ECE2015 Guided Posters Thyroid – hyperthyroidism and treatment (8 abstracts)
Context: High maternal TSH and/or low FT4 during pregnancy is associated with an increased risk of premature delivery. hCG is the main determinant of thyroid function changes during pregnancy but has a versatile pattern with high inter and intra-individual variability. We hypothesised that the correct interpretation of thyroid function tests and its use in the risk assessment of premature delivery during pregnancy depend on hCG levels.
Design, setting, and participants: TSH, FT4, hCG, and TPO-antibody levels were available in 5956 women. In logistic regression models for premature delivery we tested for interaction between TSH or FT4 and hCG and when significant analyses were stratified. All analyses were adjusted for maternal age, smoking, education level, ethnicity, parity, BMI, height, and foetal gender.
Results: The association between TSH levels and premature delivery was different according to hCG levels (P interaction=0.02). The risk of premature delivery in women with high TSH levels ≥85th, ≥90th, or ≥95th percentile but low hCG levels was decreased by 47, 61, and 18% respectively. The risk of premature delivery in women with high TSH levels ≥85th, ≥90th, or ≥95th percentile but high hCG levels was increased two-, 3.1-, and 6.1-fold respectively (P low vs high <0.001). The association between FT4 levels and premature delivery was not different according to hCG levels (P interaction=0.23). However, women with very low FT4 levels (≤3rd percentile) had different risks for premature delivery according to hCG (low to high OR 1.993.11; P=0.02). All results remained similar after exclusion of TPOAb positive women, women with preeclampsia or amongst women with spontaneous premature delivery only.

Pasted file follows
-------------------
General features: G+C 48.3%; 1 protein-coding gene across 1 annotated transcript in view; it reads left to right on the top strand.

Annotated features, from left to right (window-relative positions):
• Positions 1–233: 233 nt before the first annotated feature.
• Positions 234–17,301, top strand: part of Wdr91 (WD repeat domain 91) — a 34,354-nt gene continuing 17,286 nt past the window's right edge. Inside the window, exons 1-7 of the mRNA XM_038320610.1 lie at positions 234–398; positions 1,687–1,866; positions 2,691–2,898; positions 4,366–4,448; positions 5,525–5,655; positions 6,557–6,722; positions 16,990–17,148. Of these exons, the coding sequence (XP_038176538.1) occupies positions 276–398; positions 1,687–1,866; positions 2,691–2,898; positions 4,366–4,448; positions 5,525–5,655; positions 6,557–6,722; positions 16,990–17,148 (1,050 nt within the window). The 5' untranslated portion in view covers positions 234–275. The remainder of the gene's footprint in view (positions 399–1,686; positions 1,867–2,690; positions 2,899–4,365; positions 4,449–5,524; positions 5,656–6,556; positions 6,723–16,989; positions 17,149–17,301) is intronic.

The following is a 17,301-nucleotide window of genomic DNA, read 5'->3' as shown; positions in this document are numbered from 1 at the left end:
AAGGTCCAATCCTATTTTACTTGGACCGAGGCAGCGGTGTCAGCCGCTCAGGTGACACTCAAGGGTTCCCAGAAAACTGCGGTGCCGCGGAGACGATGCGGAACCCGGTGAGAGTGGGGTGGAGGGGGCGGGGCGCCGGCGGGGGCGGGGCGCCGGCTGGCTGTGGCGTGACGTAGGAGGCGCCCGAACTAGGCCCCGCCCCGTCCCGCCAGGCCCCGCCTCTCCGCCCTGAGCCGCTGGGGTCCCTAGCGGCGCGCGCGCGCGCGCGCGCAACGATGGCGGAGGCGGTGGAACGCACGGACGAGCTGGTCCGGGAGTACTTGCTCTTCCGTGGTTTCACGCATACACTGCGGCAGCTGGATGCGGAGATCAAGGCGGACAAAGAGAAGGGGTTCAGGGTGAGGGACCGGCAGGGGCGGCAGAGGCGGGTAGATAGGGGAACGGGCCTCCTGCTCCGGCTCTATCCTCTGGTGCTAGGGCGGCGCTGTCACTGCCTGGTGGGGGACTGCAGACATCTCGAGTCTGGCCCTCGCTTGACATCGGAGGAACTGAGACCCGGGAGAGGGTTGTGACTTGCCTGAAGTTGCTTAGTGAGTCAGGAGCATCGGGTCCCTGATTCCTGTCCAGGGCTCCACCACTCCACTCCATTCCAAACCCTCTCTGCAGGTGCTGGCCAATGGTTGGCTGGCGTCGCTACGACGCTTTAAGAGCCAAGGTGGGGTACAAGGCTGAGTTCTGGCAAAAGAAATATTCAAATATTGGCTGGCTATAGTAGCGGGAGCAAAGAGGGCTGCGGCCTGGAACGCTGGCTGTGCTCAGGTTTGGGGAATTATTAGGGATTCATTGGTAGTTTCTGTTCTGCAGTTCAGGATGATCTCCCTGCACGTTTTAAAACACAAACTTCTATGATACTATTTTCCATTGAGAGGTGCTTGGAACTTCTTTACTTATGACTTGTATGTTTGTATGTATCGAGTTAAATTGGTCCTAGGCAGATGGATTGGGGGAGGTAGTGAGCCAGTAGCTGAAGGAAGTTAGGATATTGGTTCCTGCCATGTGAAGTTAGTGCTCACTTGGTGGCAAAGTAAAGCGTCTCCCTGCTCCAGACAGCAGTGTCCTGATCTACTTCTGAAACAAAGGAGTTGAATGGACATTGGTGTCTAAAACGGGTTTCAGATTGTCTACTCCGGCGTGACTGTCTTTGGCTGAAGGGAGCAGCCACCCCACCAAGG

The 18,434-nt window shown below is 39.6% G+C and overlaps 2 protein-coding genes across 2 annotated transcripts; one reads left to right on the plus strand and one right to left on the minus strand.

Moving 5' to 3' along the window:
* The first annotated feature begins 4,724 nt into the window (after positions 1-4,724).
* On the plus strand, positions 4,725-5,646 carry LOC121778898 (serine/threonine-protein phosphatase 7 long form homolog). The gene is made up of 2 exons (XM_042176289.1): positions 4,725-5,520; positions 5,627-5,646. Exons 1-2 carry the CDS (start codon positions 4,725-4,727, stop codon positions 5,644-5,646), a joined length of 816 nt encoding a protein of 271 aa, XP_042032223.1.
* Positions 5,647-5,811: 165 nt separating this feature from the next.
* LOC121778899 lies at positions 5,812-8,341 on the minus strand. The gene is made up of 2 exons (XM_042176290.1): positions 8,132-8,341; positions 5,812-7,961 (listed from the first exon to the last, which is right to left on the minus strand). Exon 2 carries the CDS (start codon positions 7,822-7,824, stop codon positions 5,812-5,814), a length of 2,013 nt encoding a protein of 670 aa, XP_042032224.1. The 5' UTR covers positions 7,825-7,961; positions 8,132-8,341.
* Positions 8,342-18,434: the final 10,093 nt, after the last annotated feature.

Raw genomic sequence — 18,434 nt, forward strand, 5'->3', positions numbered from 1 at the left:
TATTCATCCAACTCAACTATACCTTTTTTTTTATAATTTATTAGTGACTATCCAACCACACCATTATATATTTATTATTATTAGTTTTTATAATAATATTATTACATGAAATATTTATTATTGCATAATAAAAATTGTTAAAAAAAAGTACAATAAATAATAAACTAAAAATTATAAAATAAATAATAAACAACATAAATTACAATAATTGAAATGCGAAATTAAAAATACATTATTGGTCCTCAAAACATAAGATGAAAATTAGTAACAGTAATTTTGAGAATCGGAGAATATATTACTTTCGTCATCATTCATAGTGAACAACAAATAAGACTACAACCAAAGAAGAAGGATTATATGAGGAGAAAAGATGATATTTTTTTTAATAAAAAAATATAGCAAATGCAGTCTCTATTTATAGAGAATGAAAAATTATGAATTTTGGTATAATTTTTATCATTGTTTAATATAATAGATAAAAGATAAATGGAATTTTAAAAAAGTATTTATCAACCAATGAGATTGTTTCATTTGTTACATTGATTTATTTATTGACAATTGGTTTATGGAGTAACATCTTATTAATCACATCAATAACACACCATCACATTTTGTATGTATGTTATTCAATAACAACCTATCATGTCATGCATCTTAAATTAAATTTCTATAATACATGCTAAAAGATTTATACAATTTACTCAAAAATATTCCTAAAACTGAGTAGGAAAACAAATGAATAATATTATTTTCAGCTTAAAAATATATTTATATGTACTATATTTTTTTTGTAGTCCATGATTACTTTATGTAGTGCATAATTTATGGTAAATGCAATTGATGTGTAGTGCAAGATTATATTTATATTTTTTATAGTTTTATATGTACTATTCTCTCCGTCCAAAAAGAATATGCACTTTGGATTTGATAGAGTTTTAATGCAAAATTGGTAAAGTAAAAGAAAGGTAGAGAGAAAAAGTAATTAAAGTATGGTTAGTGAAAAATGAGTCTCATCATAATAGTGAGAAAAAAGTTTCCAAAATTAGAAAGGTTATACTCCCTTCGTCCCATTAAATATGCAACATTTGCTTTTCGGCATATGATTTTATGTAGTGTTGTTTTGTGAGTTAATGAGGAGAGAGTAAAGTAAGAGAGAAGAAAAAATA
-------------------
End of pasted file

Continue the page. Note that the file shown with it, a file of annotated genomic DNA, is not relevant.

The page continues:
Conclusion: The addition of hCG may improve the risk assessment of premature delivery according to TSH. High TSH levels despite high hCG levels reflect the inability of thyroid function to increase according to hCG stimulation. This inability to increase is a novel risk factor for premature delivery. Future studies are needed to replicate these results and incorporate these findings into clinical decision models.
Disclosure: This work was supported by a clinical fellowship from ZonMw, project number 90700412 (R Peeters).